Gaming Review Spotlight: PlayStation Vita
Sony's new long-awaited handheld video game console, the PSVita is a evolutionary marvel when compared to its predecessor, the PSP. Although it still looks similar in design to the PSP, the Vita has been jammed-packed with every available feature you can think of. When it comes to hand-held devices, the Vita stands alone. For those of you that have to have the next top-of-the-line device or your kids have been squirming in anticipation of its release on February 22, this one is for you as I give you the breakdown...
PlayStation Vita 101
The five-inch screen touchscreen on the Vita is huge. With a 960x544 resolution OLED screen displaying a colorful and bright gaming experience, it is a welcomed improvement over the PSP console's display. It even comes close to matching the PlayStation 3 in visual quality and video playback. However, its most impressive display feature is the iPhone-esque touchscreen and a touch-pad on the back of the system. Unless you are playing games, you will use the touchscreen to navigate through the entire systems settings. The Vita touchscreen is just as responsive if not more, than any of Apple's touchscreen/ tilt-motion devices, providing lightning fast-speed and performance.
2. Design & Camera
Like the perfect blend of a PS3 controller and a modified PSP, the Vita has a sleek and firm design that feels snug in your hands. Although it is larger than any of its competing consoles or any of its handheld gaming predecessors, the Vita seems just the right size. Its most important feature is the built-in dual control sticks, which takes the Vita another step ahead of the PSP. Although they are not button-active like those on basic PlayStation 3 controllers, the pair prove to be absolutely essential and provide Vita owners the ultimate handheld gaming experience. Also, like most mobile devices these days, the Vita comes equipped with a front and back camera. The Vita has a 1.3 mega-pixel camera that is adequate at best. Most of us have better cameras on our cell phones. However, I am sure a few of you will find a use for it.
3. Multimedia & User Interface.
Of course you can download apps like Facebook, Twitter, Skype, and Netflix as well. The user interface was developed to support a ton of apps. Especially Sony's own free-to-download content manager which allows the user to move music, pictures, and video files on and off of the system via PC. Go to http://cma.dl.playstation.net/cma/ to download the content manager for the Vita. Sony also included the Welcome Park app, which is a series of mini-games designed to familiarize gamers with the systems capabilities like the camera and tilt controls. Players can earn trophies playing these games as well. The Vita has a menu screen that looks reminiscent to a T-Mobile Fav 5 bubble menu. The software applications are easy to access and navigate. Logging into your PlayStation Network account on the Vita is easy. You just can not use multiple accounts on one Vita console.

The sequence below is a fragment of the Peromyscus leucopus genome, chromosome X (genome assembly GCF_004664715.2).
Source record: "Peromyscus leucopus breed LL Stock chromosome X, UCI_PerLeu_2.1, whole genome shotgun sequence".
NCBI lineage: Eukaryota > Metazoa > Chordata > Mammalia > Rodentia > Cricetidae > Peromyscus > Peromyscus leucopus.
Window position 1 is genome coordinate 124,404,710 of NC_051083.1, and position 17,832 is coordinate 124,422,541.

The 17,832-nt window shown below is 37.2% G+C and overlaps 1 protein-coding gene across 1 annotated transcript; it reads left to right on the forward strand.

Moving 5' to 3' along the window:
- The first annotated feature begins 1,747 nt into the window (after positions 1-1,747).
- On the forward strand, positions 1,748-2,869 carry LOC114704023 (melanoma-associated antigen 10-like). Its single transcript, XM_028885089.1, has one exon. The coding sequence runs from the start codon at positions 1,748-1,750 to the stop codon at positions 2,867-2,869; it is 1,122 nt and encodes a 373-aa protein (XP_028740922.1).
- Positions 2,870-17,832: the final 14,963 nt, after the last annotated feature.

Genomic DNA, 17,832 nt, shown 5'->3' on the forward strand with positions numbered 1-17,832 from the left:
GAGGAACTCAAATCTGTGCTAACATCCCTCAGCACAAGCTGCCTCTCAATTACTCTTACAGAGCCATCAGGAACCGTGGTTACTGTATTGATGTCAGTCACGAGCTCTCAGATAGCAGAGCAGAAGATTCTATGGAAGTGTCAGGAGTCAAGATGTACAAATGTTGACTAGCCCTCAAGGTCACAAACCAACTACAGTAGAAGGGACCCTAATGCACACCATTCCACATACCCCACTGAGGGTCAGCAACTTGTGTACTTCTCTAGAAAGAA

4. The Bad & The Ugly.
My biggest complaint with the Vita is its lack of at least one megabyte of internal memory storage. This will require you to buy at least the minimum 4GB card which sells for about $19.99, plus at least one game which goes for about $40 bucks. The 3G version offers a monthly data plan for on-the-go web access that for $30.00/month, should have offered unlimited access.
5. Overall Review.
- Resolution: 5 inch, 960x544 OLED screen.
- Touchscreen/Rear Touch-Pad
- Tilt Motion
- $249.99 Wi-Fi version.
- $299.99 3G version.
- $29.99 to $49.99 for Games.
- 4GB - $19.99
- 8GB - $29.99
- 16GB - $59.99
- 32GB - $99.99
- 250MB Data Plan: $14.99/mo
- 3GB - Data Plan: $30.00/mo
The Vita is as close as you can get to having a PlayStation 3 you can carry around in your back pocket. The Vita has superior graphics and overall gaming playability that make it the top-of-the line handheld gaming system. Although it carries a hefty price tag after you buy games and its necessary accessories, its sleek design and quality performance make it well worth the price of admission.